The Westminster (Presbyterian) Assembly met in 1643 to compose a Confession of Faith. Baptism was hotly discussed; 24 voted to retain immersion; 25 voted for sprinkling or pouring.

5. From the New Testament metaphor by which baptism is represented. It is called a burial and a resurrection. “Therefore we are buried with him by baptism into death: that like as Christ was raised up from the dead by the glory of the Father, even so we also should walk in newness of life” (#Ro 6:4); “Buried with him in baptism, wherein also ye are risen with him through the faith of the operation of God, who hath raised him from the dead” (#Col 2:12).

3. THE SCRIPTURAL DESIGN

On this point there are two views of baptism: The sacramental and the symbolic. The sacramental makes baptism a saving sacrament; it is to confer grace. The symbolic declares that grace has already been conferred. One makes baptism essential to regeneration and remission of sins; the other makes it a symbol or figure of what saves, even the death, burial and resurrection of Jesus Christ.

W. M. Nevins says, “The design in Baptist Churches is not in order to obtain the remission of sins. It is not a means of grace. It is not in order to obtain regeneration. It has nothing to do with our salvation. It is a picture showing forth the gospel: the death, burial, and resurrection of Jesus, and signifies that the one baptized is dead to the old life of sin and risen to a new life in Christ.”

The author states his view of baptism as a symbol in a somewhat different way to most of his brethren. To him it is not a symbol of regeneration but of justification. It symbolizes the believer’s death to the guilt and penalty of sin; and the Bible word that denotes this judicial death is justification rather than regeneration. #Ro 6:7 says, “For he that is dead is freed (justified) from sin.” This is judicial death and not death in the experimental sense. Regeneration is not the Bible word used to denote death to sin. Regeneration does kill the sinner to the love of sin, but not to the experience of sin. Regeneration is the putting of the divine nature within, but it does not remove the old nature. The new birth makes one more sensitive to sin; it does not kill him to the sense of sin.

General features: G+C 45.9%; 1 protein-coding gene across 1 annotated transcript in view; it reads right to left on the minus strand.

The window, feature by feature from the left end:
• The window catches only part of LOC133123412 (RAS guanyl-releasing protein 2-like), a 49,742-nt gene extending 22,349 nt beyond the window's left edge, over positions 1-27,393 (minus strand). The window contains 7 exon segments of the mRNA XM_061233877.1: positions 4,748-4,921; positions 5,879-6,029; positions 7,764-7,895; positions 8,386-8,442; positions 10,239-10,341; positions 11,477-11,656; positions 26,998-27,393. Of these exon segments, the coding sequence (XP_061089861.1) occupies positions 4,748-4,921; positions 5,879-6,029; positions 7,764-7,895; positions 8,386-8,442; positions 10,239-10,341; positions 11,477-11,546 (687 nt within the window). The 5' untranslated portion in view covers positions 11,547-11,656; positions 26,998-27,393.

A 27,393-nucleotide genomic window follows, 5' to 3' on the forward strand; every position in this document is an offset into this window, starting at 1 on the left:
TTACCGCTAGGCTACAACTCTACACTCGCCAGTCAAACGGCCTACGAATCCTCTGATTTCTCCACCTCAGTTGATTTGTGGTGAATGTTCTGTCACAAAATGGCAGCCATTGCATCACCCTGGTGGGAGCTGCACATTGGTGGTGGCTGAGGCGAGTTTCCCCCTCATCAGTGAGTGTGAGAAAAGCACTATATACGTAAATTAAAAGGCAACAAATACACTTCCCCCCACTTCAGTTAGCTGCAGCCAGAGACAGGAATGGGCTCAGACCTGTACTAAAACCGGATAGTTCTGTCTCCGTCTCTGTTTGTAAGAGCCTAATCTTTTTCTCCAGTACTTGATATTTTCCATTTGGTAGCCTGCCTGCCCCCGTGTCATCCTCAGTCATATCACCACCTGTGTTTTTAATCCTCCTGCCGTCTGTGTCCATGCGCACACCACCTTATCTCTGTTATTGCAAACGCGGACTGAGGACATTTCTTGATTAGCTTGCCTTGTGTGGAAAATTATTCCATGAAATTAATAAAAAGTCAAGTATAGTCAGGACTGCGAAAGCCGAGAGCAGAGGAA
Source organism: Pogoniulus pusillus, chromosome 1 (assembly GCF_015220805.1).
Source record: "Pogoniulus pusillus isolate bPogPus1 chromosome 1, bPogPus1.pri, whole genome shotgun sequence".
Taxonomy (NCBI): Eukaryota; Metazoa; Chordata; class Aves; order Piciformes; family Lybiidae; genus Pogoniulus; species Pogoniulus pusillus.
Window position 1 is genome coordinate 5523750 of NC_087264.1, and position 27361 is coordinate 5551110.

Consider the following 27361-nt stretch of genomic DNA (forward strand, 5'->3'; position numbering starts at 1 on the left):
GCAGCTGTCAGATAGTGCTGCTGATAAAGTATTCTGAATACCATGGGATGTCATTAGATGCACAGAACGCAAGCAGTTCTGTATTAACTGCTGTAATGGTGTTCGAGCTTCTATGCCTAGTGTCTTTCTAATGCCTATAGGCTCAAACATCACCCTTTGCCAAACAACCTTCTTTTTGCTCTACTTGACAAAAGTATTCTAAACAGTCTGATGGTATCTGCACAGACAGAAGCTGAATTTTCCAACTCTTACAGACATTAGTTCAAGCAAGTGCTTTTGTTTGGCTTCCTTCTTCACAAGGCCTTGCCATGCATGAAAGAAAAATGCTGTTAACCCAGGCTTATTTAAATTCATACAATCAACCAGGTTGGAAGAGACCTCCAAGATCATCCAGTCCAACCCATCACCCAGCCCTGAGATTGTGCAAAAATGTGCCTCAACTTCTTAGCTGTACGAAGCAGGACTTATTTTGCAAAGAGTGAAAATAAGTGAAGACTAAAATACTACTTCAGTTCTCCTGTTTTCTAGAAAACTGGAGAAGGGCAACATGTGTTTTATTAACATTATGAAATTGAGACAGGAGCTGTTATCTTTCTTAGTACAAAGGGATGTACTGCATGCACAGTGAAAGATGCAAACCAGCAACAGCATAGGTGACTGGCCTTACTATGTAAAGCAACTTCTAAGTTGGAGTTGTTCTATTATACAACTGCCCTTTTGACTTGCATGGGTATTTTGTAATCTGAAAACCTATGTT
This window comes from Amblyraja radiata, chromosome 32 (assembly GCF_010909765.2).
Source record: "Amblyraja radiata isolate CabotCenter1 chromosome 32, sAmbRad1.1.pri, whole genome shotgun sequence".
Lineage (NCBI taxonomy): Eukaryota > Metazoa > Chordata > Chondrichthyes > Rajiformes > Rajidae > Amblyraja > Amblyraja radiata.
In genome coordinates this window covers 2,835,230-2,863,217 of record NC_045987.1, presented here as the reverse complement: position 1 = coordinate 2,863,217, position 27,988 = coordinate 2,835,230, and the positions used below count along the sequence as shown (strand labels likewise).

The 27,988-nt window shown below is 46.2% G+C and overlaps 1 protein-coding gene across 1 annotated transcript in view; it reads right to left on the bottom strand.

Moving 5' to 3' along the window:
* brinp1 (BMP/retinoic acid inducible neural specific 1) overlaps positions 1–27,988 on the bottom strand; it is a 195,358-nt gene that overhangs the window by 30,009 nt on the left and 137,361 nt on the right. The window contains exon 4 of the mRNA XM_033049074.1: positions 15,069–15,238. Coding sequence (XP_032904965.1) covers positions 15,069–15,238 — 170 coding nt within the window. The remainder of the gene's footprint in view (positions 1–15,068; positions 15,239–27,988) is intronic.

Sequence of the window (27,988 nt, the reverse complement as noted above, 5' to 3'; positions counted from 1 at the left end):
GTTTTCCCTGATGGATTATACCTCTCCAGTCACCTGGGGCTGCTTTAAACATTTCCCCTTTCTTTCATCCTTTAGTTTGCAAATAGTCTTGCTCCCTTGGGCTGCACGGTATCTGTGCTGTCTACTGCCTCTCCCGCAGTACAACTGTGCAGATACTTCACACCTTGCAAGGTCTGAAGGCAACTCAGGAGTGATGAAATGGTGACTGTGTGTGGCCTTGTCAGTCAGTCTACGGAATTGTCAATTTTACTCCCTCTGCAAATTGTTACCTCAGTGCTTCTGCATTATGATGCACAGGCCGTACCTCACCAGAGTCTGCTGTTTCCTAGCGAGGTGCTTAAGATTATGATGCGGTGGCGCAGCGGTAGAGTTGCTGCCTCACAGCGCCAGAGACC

4. THE SCRIPTURAL ADMINISTRATOR OF BAPTISM

Who is to authorize the believer’s baptism? This question reverts back to the question to whom or to what was the commission given? It was given to something, an institution that would be perpetuated until the end of the age. It was spoken to the apostles, not as individuals but as representatives of the church. And so the church is to make disciples, baptize disciples, and teach disciples what God has commanded to be observed or practiced. The believer must be received by the church; he unites with and his baptism must be authorized by the same church.

Only a church of Christ—a Scriptural church can execute the commission to baptize. And so every group of Christians must prove itself to be a Scripturally constituted church before it can Scripturally execute Christ’s command.

Until the time of the reformation beginning with Luther, there were widely scattered churches, each a little democracy in contrast to the Roman hierarchy with a human head. These scattered churches were called Anabaptists because they insisted on baptizing all who came to them from the Roman hierarchy. The name Anabaptists was applied to them because they were charged with rebaptizing those who came to them from Rome. They rejected the name and claimed that those they baptized had never been baptized. The early conflict was not over the mode of baptism because the Roman Catholic hierarchy immersed for several centuries. The issue was over the authority to baptize. None but a Scriptural Church has authority to baptize, for the command to baptize was given to the church that would be in existence from the days of Christ to the end of the age. The strongest argument that Baptist Churches represent the institution to whom the commission was given is the witness or testimony of those who are not Baptists.